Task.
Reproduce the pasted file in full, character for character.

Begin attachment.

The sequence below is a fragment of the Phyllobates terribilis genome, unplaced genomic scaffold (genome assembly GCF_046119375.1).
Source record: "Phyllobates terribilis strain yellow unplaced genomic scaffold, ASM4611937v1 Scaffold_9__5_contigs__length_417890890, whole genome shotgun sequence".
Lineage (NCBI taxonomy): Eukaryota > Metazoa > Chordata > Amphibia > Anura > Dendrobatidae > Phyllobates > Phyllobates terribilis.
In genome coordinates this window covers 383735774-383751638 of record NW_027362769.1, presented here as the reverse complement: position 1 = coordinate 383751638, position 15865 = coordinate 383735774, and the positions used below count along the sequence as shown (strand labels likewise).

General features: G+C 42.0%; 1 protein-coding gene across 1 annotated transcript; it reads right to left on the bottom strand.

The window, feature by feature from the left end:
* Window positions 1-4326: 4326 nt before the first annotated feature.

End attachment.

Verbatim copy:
The sequence below is a fragment of the Phyllobates terribilis genome, unplaced genomic scaffold (genome assembly GCF_046119375.1).
Source record: "Phyllobates terribilis strain yellow unplaced genomic scaffold, ASM4611937v1 Scaffold_9__5_contigs__length_417890890, whole genome shotgun sequence".
Lineage (NCBI taxonomy): Eukaryota > Metazoa > Chordata > Amphibia > Anura > Dendrobatidae > Phyllobates > Phyllobates terribilis.
In genome coordinates this window covers 383735774-383751638 of record NW_027362769.1, presented here as the reverse complement: position 1 = coordinate 383751638, position 15865 = coordinate 383735774, and the positions used below count along the sequence as shown (strand labels likewise).

General features: G+C 42.0%; 1 protein-coding gene across 1 annotated transcript; it reads right to left on the bottom strand.

The window, feature by feature from the left end:
* Window positions 1-4326: 4326 nt before the first annotated feature.